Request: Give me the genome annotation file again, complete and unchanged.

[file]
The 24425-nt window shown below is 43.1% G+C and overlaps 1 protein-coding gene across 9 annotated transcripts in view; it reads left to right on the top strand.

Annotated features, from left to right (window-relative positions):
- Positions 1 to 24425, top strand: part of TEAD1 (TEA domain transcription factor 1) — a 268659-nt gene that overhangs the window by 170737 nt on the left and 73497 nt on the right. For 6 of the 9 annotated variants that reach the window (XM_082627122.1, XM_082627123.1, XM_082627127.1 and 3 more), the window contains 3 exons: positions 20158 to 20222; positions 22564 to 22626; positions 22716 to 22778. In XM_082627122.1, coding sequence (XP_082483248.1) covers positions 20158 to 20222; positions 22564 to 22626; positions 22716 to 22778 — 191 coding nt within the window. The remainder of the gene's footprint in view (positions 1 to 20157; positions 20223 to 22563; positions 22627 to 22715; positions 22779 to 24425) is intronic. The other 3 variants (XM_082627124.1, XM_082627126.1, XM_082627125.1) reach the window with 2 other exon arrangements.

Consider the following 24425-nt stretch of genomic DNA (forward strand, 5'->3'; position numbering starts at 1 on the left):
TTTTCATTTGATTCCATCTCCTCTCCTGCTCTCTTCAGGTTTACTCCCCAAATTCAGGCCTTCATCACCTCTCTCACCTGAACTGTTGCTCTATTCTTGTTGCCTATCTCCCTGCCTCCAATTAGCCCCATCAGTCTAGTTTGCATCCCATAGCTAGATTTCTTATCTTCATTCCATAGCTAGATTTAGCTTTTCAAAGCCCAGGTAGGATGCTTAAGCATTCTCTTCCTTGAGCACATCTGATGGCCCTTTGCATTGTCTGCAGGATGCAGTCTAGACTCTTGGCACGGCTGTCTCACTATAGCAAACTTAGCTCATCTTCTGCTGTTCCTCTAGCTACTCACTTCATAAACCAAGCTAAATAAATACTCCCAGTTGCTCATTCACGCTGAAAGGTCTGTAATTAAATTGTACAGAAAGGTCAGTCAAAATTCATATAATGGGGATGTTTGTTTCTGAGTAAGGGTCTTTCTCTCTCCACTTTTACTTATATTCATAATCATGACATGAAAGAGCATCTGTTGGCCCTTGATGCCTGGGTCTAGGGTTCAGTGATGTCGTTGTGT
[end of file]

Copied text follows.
The 24425-nt window shown below is 43.1% G+C and overlaps 1 protein-coding gene across 9 annotated transcripts in view; it reads left to right on the top strand.

Annotated features, from left to right (window-relative positions):
- Positions 1 to 24425, top strand: part of TEAD1 (TEA domain transcription factor 1) — a 268659-nt gene that overhangs the window by 170737 nt on the left and 73497 nt on the right. For 6 of the 9 annotated variants that reach the window (XM_082627122.1, XM_082627123.1, XM_082627127.1 and 3 more), the window contains 3 exons: positions 20158 to 20222; positions 22564 to 22626; positions 22716 to 22778. In XM_082627122.1, coding sequence (XP_082483248.1) covers positions 20158 to 20222; positions 22564 to 22626; positions 22716 to 22778 — 191 coding nt within the window. The remainder of the gene's footprint in view (positions 1 to 20157; positions 20223 to 22563; positions 22627 to 22715; positions 22779 to 24425) is intronic. The other 3 variants (XM_082627124.1, XM_082627126.1, XM_082627125.1) reach the window with 2 other exon arrangements.

Consider the following 24425-nt stretch of genomic DNA (forward strand, 5'->3'; position numbering starts at 1 on the left):
TTTTCATTTGATTCCATCTCCTCTCCTGCTCTCTTCAGGTTTACTCCCCAAATTCAGGCCTTCATCACCTCTCTCACCTGAACTGTTGCTCTATTCTTGTTGCCTATCTCCCTGCCTCCAATTAGCCCCATCAGTCTAGTTTGCATCCCATAGCTAGATTTCTTATCTTCATTCCATAGCTAGATTTAGCTTTTCAAAGCCCAGGTAGGATGCTTAAGCATTCTCTTCCTTGAGCACATCTGATGGCCCTTTGCATTGTCTGCAGGATGCAGTCTAGACTCTTGGCACGGCTGTCTCACTATAGCAAACTTAGCTCATCTTCTGCTGTTCCTCTAGCTACTCACTTCATAAACCAAGCTAAATAAATACTCCCAGTTGCTCATTCACGCTGAAAGGTCTGTAATTAAATTGTACAGAAAGGTCAGTCAAAATTCATATAATGGGGATGTTTGTTTCTGAGTAAGGGTCTTTCTCTCTCCACTTTTACTTATATTCATAATCATGACATGAAAGAGCATCTGTTGGCCCTTGATGCCTGGGTCTAGGGTTCAGTGATGTCGTTGTGT